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FROM ABSOLUTE TO PROBABLE AND FUZZY IN DECISION‐MAKING

JOHN P. VAN GIGCH (California State University, Sacramento, California, CA 95819 (U.S.A.))
L.L. PIPINO (University of Missouri‐St. Louis, Missouri, MO 63121 (U.S.A.))

Kybernetes

ISSN: 0368-492X

Article publication date: 1 January 1980

Abstract

General Systems Theory postulates the existence of many general theories that serve to describe isomorphisms across systems. The theory of Fuzzy Sets can be considered as one particular general theory which describes the phenomenon of ambiguity across all systems displaying this property and its consequences. Fuzzy Set Theory is a mathematical development that holds great promise in becoming the metalanguage of ambiguity, in a way parallel to Statistics and Probability Theory which represent the metalanguage of uncertainty. Fuzzy Sets appear particularly well suited to model ambiguity in the context of the systems paradigm which has been offered as a counterpart to the traditional science paradigm. A decision model is used to discuss the differences between these two paradigms and to show the role which Fuzzy Sets can play in resolving some of the epistemological problems in the domain of the social sciences.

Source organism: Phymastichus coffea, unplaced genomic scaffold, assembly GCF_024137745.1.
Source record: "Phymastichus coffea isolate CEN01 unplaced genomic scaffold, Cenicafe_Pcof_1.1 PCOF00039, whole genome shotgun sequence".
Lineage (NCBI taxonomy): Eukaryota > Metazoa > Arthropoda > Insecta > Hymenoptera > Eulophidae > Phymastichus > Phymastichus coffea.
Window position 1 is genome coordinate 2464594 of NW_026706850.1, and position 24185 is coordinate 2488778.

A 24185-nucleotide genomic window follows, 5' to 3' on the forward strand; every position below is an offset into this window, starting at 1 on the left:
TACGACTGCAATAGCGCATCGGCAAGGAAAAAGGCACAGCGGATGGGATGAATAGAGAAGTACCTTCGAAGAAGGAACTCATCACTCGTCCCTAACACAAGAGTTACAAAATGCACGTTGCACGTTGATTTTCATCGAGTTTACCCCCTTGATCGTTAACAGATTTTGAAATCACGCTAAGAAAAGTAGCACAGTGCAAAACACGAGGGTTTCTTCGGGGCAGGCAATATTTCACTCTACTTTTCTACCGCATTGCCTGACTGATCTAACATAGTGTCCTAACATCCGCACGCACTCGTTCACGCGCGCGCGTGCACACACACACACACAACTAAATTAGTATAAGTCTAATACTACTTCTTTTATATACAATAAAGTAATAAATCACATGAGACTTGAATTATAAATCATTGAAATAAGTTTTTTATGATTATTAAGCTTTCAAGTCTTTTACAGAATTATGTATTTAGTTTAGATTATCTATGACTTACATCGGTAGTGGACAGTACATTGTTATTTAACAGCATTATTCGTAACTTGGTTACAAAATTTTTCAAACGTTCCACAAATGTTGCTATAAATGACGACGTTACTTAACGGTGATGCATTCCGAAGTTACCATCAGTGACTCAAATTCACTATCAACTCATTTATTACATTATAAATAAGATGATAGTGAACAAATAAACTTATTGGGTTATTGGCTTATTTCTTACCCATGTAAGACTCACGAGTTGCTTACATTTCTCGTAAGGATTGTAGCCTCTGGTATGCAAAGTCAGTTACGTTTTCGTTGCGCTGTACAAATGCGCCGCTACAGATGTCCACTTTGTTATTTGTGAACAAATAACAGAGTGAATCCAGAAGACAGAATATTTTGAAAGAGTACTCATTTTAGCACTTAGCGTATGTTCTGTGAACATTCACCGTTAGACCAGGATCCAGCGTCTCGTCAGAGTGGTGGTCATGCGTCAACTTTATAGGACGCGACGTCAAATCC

Citation

VAN GIGCH, J.P. and PIPINO, L.L. (1980), "FROM ABSOLUTE TO PROBABLE AND FUZZY IN DECISION‐MAKING", Kybernetes, Vol. 9 No. 1, pp. 47-55. https://doi.org/10.1108/eb005542

Publisher

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MCB UP Ltd

Copyright © 1980, MCB UP Limited